4 FM quick reads on data centers
1. Determining Optimal Start Time Delays For Generators
The standby-generator start-time delay programming adjustment is driven by a number of factors.
Opinions range from 0.5 seconds to 30 seconds. One concern is that the majority of utility power bumps last less than 3 seconds. Therefore you can have quite a few unnecessary engine starts with start programming set for less than 3 seconds.
The short power bumps typically result from utility re-closers that automatically open and close quickly in an attempt to "shake loose" a problem on the lines, such as tree branches, animals, etc. Re-closers are often programmed by the utility to open and re-close quickly a couple times, resulting in power bumps of 1 second or less, then to remain open up to about 3 seconds on the third and typically final attempt. The fourth time a re-closer opens it typically stays open for many minutes or longer (awaiting manual intervention).
Another concern is that many times the utility fails, then returns, and almost immediately fails again. A generator start timer (typically located in the ATS or generator switchgear) will typically reset when power returns. For UPS backup energy storage, the recharge time is typically 10 times longer than the discharge time, so rapid short utility bumps can cumulatively draw down short-term storage (a very real concern for flywheel UPS systems). Multiple 3 to 10 second utility power failures within a short duration can leave a UPS flywheel too depleted to provide ride-through time.
Most engineers recommend programming generator start time delay settings in the 3 to 5 second range. If utility power is down for more than several seconds it will probably be down for several minutes or hours, so you might as well start your engines. It's best not to challenge UPS batteries any longer than necessary and risk the chance of a UPS failure. The longer a data center runs with no cooling while waiting for generator power, the greater the risk of the data center overheating. However, starting the generator for every light flicker takes its toll on equipment, with impacts on reliability, maintenance, and environmental emissions.
2. Strategic Perspective Guides Healthcare Facility Investment Decisions
Today's tip from Building Operating Management: A strategic perspective guides healthcare facility investment decisions at Crozer-Keystone Health System.
Crozer-Keystone is the dominant health care provider in Delaware County, just to the west of Philadelphia. Anchored by five main hospital complexes in a roughly 30-mile circuit, the system also has an ever-growing number of satellite facilities throughout the county, including more than 600,000 square feet of physician office space.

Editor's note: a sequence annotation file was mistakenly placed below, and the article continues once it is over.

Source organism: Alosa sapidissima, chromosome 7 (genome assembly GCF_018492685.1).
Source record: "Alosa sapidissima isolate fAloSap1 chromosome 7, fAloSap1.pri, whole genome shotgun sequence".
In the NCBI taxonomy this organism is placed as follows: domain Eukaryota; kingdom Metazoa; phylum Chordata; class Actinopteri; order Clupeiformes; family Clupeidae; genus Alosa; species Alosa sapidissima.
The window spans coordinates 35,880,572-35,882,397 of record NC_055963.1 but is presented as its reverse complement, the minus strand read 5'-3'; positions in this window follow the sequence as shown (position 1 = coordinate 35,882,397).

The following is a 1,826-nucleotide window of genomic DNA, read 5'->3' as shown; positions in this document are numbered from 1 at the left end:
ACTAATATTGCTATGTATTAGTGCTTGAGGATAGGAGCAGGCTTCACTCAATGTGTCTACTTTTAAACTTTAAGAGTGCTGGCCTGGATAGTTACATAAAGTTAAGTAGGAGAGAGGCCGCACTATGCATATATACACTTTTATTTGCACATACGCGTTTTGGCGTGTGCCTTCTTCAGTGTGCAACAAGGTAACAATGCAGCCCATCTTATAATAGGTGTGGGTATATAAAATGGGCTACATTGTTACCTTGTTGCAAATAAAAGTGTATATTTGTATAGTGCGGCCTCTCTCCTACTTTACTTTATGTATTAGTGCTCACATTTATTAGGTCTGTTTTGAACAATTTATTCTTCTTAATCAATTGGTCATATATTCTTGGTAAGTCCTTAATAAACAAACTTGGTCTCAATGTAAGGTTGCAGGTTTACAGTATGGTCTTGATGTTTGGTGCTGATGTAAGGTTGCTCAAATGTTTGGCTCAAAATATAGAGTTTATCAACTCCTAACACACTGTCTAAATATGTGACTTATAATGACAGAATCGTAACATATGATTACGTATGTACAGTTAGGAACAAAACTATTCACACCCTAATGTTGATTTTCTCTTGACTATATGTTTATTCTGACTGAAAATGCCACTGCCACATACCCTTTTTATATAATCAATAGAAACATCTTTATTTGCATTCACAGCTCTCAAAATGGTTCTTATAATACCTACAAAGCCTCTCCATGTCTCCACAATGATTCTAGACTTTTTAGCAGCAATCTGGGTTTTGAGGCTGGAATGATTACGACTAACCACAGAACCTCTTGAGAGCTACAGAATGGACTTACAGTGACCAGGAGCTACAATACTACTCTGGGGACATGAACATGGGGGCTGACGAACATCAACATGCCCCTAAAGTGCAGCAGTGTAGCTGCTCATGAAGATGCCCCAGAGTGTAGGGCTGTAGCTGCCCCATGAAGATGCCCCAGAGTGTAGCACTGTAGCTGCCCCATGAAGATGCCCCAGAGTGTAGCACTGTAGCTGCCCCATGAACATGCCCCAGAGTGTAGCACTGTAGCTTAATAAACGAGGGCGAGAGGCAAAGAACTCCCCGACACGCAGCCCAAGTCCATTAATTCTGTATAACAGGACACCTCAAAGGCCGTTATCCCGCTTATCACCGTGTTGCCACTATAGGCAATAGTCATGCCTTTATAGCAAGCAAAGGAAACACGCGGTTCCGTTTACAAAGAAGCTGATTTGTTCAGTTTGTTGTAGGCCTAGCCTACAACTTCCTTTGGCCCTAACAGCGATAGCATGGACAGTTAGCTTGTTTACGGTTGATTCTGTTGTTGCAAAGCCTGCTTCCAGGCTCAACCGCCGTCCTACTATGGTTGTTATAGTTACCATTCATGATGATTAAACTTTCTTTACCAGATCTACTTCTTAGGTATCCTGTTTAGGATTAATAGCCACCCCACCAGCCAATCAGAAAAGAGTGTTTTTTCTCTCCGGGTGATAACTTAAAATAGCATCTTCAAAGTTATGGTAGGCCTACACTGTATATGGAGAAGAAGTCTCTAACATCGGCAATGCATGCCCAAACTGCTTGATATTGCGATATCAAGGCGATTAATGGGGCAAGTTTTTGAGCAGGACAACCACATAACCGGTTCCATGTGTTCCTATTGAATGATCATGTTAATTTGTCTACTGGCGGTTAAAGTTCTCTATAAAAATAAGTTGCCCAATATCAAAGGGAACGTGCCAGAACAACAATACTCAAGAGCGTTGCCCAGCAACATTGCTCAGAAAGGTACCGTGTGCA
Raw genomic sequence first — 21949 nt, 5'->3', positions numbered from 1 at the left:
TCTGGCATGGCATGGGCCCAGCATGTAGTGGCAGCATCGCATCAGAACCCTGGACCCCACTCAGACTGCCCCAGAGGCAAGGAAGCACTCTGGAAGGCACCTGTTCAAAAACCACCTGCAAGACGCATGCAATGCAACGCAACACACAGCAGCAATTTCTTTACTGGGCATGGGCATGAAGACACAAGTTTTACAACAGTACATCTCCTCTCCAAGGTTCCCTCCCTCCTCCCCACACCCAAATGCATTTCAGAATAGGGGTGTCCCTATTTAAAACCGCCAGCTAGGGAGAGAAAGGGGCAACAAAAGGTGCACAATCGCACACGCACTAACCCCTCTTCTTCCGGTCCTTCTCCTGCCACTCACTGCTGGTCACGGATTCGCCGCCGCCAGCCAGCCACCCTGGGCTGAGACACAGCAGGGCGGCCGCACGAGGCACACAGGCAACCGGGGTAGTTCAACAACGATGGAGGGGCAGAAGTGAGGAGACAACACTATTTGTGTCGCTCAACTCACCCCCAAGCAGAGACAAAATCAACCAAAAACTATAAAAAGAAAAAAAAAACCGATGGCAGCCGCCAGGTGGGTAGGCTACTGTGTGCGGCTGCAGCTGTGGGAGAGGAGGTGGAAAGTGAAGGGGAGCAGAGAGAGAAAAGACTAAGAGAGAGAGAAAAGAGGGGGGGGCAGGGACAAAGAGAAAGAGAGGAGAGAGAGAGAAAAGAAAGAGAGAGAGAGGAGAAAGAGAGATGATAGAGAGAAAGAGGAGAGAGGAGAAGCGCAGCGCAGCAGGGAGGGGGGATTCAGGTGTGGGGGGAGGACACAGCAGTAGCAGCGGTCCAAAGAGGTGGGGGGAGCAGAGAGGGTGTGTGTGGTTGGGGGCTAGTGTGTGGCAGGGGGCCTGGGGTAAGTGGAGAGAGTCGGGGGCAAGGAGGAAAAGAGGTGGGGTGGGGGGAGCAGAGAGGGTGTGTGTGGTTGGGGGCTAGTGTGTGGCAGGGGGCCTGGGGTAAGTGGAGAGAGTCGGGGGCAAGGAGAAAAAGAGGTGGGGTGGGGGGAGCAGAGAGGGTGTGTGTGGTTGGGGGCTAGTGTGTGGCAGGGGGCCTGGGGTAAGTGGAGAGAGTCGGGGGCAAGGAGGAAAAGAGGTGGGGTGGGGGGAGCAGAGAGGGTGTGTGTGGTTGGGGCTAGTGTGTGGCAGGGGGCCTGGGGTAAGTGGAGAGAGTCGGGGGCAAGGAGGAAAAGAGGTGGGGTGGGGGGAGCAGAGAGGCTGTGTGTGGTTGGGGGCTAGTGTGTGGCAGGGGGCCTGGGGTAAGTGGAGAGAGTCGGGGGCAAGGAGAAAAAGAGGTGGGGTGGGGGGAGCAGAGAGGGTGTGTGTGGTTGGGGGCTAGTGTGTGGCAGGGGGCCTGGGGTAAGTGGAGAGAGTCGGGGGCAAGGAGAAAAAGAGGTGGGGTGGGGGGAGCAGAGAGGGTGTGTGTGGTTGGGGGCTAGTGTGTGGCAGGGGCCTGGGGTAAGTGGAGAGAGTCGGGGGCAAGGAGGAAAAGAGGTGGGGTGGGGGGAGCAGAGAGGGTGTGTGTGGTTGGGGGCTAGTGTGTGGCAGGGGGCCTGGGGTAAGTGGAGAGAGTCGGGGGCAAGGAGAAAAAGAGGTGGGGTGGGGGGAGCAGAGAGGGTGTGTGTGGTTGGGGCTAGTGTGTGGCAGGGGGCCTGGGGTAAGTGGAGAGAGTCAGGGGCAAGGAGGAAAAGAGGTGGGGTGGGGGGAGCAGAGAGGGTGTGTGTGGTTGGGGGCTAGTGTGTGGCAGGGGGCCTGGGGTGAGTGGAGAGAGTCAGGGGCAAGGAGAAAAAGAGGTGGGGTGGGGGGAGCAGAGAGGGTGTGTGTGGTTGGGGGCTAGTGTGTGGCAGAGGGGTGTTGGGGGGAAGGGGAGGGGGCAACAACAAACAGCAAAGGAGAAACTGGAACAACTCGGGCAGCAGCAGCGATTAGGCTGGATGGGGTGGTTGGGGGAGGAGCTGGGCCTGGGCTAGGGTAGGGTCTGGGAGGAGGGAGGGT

The push for innovation and efficiency in health care delivery models at Crozer-Keystone is systemic, from the medical staff's efforts at infection control to the way patient medical records are handled. And, with Brian Crimmins, vice president, facilities planning and development, at the helm, the system's facilities have played a big role.
One key is developing a strategy to deal with increasing square footage despite limited budgets. Crimmins has a seat on the hospital's capital allocations committee, where he tries to be impartial and has to make decisions that might not always be popular with his team.
Though he's the one to have to make the tough calls, Crimmins' approach is not top-down, viewing his role less as director and more as collaborator with his team.
"I try to get them to understand the priorities of the health system," Crimmins says. "They have to take ownership in their own hospital or building, but at the end of the day they have to understand that we're going to move in the direction that is in the best interest of the health system and not of the individual facility."
For example, the main data room for the health system has been maxed out in terms of the amount of power and emergency power its facility can deliver to it. So a secondary data room is being built out to relieve the pressure and create some redundancy. "Spending the money to build that data room I'm sure raised some eyebrows with some people," says Crimmins. There's always the need for capital in a hundred different directions: new patient care equipment, new roofs, etc. The new data room will be in a more remote location, isolated from where most of the hospital would see it. But it's Crimmins' job to understand the need where others don't. "With everything becoming more and more computerized, should (the data center) have a problem, it really cripples the whole system," he says.